gardenerscardiff.co.uk

For the Best Gardeners in the Cardiff Area

   Jan 25

Your Questions About Gardening

George asks…

Suggest materials to make a raised bed with that are long lasting, and that can be recycled from trash?

Pretty please?

I want to build a raised bed garden, but I am doing it on a shoestring (no actual money, just a nasty old shoestring). I am looking for at least 140 linear feet of material. The wall will be around 10 inches tall, so it should be something that can either be easily cut down with normal tools, or that can be stacked that high somehow. The material shouldn’t leach any toxic whateverz into the soil, as the plants will be vegetables.

Thanks guys!

GardenersCardiff answers:

I use old tanks from an out-of-business seafood store. The drains mean a ready-made drainage system, and I didn’t even bother to clean the insides, since the fish waste makes good fertilizer.

Plus, they’re up on legs, about waist-high, making it easier to work ‘em, especially for my sweetie, who has physical problems and doesn’t bend over so easily.

Eight bucks apiece plus twenty dollars to a fella with a pickup truck to bring them to my house.
.

Mark asks…

How do I make a homemade composting bin?

I’ve looked at composting bins online and the prices are steep for a a house of college students, ranging from 150-200$. I was wondering if anyone knew how to construct one for a lesser cost.
A slat wood built bin?, Can one just be made out of a large rubbermaid bin? Other ideas?

GardenersCardiff answers:

Good Evening ShyGirl,

I was always to poor to know any other way. I have been gardening for 60 years. I don’t know why people love to spend so much money on gardens. I use nothing but natural ingredients. I use no chemicals or pestcides. I think people forget they eat whatever they put on their plants or in the soil. My garden is 20×20 ft, and I have nine (9) rare fruit trees. You see why I have two 55 gal compost drums.

You sound like you need help on making a good compost bin. Since you are new at compost, it may be easier for you to start with a plastic bin. A 32 gal is just find.

Make sure your bin is away from the house. Compost bins will give off odors. Cut out the bottom and add holes around the sides. You must vent the sides. Place four inch bricks shaped like the letter “I_I” or V” on the ground. Place your bin on the top of the bricks. You can shovel compost out of the open end of the bricks when your compost is ready.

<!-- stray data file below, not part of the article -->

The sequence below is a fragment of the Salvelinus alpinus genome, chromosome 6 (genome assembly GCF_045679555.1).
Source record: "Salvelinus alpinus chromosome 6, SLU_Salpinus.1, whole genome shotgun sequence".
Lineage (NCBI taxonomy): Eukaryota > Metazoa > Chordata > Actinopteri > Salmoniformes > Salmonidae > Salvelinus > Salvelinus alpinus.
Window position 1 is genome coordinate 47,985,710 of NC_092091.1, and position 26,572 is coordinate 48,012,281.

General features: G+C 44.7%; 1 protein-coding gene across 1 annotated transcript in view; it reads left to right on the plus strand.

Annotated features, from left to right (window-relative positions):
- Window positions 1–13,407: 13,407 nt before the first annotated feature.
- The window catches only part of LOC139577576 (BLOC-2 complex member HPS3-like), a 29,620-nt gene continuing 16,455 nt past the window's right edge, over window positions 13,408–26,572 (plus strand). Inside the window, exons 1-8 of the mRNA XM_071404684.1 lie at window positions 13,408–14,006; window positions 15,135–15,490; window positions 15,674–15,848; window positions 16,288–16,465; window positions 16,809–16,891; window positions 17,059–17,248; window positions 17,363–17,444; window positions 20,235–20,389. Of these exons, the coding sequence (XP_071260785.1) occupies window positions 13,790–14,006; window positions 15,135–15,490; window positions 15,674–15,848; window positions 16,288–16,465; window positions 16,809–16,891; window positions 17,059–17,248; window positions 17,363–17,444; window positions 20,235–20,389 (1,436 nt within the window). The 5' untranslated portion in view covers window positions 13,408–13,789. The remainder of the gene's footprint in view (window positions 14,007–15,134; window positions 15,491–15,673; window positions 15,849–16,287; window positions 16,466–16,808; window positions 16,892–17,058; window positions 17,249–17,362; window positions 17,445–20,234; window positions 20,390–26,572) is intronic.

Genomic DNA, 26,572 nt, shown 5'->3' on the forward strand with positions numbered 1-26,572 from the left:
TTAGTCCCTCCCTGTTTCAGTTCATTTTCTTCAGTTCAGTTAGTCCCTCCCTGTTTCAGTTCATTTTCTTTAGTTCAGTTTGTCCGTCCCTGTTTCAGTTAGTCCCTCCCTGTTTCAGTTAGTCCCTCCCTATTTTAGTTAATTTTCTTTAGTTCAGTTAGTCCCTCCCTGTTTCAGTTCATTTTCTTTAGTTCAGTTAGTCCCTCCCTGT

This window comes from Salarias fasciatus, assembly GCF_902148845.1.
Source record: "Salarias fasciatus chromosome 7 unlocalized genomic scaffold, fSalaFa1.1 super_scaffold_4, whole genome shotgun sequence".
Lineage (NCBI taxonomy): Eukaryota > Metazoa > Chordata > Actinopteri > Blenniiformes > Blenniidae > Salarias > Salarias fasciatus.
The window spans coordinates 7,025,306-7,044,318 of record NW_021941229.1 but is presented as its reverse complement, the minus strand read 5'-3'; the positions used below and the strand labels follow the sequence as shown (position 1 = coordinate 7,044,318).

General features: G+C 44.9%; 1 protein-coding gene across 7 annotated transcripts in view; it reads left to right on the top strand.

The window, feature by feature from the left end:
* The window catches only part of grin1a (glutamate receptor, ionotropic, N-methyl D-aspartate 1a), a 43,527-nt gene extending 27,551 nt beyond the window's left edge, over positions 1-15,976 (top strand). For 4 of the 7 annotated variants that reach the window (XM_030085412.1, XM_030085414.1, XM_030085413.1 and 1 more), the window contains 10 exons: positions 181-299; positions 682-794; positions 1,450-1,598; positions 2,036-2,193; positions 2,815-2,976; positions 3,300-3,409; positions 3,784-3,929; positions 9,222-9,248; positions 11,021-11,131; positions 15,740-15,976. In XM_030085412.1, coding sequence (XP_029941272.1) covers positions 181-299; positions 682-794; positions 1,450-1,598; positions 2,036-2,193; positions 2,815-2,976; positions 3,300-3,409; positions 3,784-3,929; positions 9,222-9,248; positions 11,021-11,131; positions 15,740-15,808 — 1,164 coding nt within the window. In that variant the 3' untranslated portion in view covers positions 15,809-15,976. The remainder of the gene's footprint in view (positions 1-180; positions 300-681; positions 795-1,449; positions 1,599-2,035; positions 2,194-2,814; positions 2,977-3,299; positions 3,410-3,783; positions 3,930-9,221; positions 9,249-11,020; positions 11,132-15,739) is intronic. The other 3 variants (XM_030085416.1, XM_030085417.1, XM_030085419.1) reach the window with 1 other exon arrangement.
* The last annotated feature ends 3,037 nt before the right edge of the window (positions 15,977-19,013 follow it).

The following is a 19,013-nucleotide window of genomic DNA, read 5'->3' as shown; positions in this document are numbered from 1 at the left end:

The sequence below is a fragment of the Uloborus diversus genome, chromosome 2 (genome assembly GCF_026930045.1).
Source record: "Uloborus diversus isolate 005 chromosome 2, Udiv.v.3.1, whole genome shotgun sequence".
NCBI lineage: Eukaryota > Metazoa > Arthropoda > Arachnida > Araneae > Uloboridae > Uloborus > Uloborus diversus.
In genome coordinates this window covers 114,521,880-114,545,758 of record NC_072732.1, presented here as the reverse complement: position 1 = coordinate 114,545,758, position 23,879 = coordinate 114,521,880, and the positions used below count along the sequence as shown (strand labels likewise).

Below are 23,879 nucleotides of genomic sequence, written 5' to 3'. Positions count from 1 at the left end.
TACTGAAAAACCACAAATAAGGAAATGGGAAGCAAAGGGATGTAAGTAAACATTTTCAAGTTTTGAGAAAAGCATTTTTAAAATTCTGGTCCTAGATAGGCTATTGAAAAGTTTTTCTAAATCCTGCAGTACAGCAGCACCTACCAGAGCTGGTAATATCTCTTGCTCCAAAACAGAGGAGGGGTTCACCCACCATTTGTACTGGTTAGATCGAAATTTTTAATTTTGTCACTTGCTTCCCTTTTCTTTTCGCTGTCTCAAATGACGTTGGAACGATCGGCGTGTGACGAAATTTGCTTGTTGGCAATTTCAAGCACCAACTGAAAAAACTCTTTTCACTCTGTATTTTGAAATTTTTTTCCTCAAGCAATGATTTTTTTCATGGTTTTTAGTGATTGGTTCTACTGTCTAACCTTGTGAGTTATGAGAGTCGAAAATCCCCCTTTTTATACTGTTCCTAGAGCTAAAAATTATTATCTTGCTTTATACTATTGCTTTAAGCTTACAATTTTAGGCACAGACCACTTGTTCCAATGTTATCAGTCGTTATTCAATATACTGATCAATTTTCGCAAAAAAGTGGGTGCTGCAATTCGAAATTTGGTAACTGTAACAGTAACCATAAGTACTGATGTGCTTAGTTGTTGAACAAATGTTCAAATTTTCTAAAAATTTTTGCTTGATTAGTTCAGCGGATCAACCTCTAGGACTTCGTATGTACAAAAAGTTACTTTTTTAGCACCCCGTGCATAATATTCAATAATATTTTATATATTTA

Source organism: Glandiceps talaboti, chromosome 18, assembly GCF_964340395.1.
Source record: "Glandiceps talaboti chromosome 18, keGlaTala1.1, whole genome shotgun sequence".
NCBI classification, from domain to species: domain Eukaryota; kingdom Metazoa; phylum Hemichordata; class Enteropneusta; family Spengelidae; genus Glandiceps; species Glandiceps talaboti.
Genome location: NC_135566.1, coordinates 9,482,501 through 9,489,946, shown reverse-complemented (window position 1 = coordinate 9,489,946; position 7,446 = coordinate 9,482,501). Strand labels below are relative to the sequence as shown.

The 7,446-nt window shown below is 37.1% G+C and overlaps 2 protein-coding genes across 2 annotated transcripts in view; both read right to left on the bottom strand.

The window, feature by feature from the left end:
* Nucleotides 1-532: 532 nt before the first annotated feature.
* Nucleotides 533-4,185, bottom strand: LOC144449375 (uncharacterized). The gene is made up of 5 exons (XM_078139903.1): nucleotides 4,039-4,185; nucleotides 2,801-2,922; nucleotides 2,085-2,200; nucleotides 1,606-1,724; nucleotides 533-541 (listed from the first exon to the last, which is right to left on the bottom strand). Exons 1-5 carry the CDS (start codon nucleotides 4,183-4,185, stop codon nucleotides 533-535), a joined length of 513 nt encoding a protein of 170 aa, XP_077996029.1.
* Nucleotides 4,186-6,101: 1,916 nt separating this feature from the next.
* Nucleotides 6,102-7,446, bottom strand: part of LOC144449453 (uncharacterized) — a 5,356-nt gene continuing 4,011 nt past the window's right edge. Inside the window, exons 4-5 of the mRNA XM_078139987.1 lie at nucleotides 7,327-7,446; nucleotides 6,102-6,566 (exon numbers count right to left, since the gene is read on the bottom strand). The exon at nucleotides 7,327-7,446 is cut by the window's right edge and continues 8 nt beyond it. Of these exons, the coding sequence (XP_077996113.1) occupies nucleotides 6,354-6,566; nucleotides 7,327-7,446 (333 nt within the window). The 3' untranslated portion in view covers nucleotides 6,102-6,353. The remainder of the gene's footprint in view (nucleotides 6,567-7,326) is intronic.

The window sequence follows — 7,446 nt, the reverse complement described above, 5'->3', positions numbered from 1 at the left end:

Layer in your soil, your vegetable and grass cuttings, dead plants, egg shells, and coffee grounds. I do not use other materials because they can draw mice, and the smell is bad. Never use meat or cooking oils. I mix my compost with chicken manure. Chicken manure is by far the best. Therefore add chicken manure every (about 2 cups) few inches. Keep the mixture lightly moist. You will never buy soil again. A 1cu. Ft. Of chicken fertilizer will cost about $4. The plastic can will cost about $20.

Do not use wood of any type. Wood will draw termites in the summer in certain areas of the country. It does not take them to long to find wood and dirt. I hope I helped. Good luck to you and your family, from Los Angeles.

Lizzie asks…

How long does it take from seed to sprout?

I am new to this, and get some flowers seeds from target store, and plant in my backyard, how long can I see it out of soil? I am in CA, temp near 70F.

What kind of flower is most easy to be cultivated? wildflower?

GardenersCardiff answers:

I’m guessing that there alot of things that might be easier for you to grow from seed in CA than they are for me in WI but I’m going to give you some sure fire ones because that’s what makes starting your first garden so much fun and it makes you want to learn and do more. I recommend Cosmos, Marigolds, Zinnias, Nasturtiums, Morning Glories (if you want a climber), Sweet Alyssum and annual Candytuft. These are all annuals but most, if not all of them will probably self sow in CA. It’s nice to start a new garden with annuals especially from seed because you haven’t made a huge commitment of money or space before you’ve learned exactly what you want. All of the plants I suggested come in a wide variety of heights and colors and all are vigorous and reliable. Follow the seed packet instructions for planting depth and remember to keep the soil moistened but not wet. I sprinkle my seeds lightly at least every day, twice if it’s very warm or windy. Some of these seeds sprout very quickly and the packet will give you some information on that as well though I find that mine usually sprout sooner than the estimate. Good luck and enjoy! I love a new garden!

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